Herodotus also relates that of the many solemn festivals held in Egypt, the most important and most popular one was that celebrated in Bubastis in honor of the goddess.[14][15] Each year on the day of her festival, the town was said to have attracted some 700,000 visitors, both men and women (but not children), who arrived in numerous crowded ships. The women engaged in music, song, and dance on their way to the place. Great sacrifices were made and prodigious amounts of wine were drunk—more than was the case throughout the year.[16] This accords well with Egyptian sources which prescribe that lioness goddesses are to be appeased with the "feasts of drunkenness".[4] However, a festival of Bastet was known to be celebrated already in the New Kingdom at Bubastis. The block statue from the eighteenth dynasty (c. 1380 BC) of Nefer-ka, the wab-priest of Sekhmet,[17] provides written evidence for this. The inscription suggests that the king (Amenhotep III) was personally present at the event and had great offerings made to the deity.


Wadjet-Bastet, with a lioness head, the solar disk, and the cobra that represents Wadjet

Bastet first appears in the third millennium BC, where she is depicted as either a fierce lioness or a woman with the head of a lioness.[11] Then some time during the Third Intermediate Period of Egypt (c. 1070–712 BC), Bastet was changed into a cat goddess, and was depicted as a domestic cat or a cat-headed woman from that point onward.[18]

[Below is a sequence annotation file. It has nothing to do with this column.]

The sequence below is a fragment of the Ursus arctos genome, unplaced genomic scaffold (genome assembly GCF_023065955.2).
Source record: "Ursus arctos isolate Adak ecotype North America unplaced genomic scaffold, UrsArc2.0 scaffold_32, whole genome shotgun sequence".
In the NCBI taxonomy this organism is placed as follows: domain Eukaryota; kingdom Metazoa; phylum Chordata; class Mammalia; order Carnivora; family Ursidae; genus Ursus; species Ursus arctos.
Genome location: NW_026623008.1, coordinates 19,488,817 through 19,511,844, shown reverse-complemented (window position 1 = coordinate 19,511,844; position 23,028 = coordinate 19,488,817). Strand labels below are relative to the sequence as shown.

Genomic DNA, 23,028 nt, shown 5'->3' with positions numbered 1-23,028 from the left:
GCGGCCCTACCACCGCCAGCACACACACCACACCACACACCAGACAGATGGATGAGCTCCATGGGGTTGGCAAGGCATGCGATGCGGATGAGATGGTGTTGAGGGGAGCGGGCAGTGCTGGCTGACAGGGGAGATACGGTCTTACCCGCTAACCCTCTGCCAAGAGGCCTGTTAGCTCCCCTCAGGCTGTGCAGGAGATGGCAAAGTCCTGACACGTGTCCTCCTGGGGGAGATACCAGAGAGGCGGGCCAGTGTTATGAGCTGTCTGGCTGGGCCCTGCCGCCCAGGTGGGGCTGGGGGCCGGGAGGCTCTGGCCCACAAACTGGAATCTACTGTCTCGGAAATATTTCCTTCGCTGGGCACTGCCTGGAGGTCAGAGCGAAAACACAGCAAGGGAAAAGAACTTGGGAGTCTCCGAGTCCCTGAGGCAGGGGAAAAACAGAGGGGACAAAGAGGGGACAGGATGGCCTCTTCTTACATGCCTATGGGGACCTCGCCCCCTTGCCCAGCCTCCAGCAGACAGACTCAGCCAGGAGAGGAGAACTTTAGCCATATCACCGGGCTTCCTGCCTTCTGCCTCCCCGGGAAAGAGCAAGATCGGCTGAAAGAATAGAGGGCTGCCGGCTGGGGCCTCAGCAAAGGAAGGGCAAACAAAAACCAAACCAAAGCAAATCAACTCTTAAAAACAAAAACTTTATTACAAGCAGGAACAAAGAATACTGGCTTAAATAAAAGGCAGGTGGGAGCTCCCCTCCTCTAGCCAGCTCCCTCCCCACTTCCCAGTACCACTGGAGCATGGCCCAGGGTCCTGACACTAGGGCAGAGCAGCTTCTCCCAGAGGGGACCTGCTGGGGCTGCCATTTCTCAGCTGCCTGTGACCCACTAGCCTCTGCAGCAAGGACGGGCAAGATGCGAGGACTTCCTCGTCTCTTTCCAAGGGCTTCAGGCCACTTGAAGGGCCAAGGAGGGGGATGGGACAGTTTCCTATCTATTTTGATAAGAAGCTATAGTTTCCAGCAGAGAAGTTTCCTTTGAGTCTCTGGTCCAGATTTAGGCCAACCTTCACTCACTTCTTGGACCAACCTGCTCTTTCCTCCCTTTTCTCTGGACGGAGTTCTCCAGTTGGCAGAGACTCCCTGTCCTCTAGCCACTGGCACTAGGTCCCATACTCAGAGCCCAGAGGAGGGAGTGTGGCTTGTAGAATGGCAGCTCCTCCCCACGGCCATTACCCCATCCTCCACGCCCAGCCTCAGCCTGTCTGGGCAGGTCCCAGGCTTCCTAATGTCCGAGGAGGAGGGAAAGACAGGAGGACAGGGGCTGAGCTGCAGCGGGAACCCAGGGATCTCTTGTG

Scribes of the New Kingdom and later eras began referring to her with an additional feminine suffix, as Bastet. The name change is thought to have been added to emphasize pronunciation of the ending t sound, which was often left silent. Use of the new name became very familiar to Egyptologists.

Ancient Egyptian statue of Bastet after becoming represented as a domestic cat

Cats in ancient Egypt were revered highly, partly due to their ability to combat vermin such as mice, rats (which threatened key food supplies), and snakes—especially cobras. Cats of royalty were, in some instances, known to be dressed in golden jewelry and were allowed to eat from their owners' plates. Turner and Bateson estimate that during the Twenty-second Dynasty (c. 945–715 BC), Bastet worship changed from being a lioness deity into being predominantly a major cat deity.[3] Because domestic cats tend to be tender and protective of their offspring, Bastet was also regarded as a good mother, and she was sometimes depicted with numerous kittens. Consequently, a woman who wanted children sometimes wore an amulet showing the goddess with kittens, the number of which indicated her own desired number of children.[citation needed]

The Gayer-Anderson cat, believed to be a representation of Bastet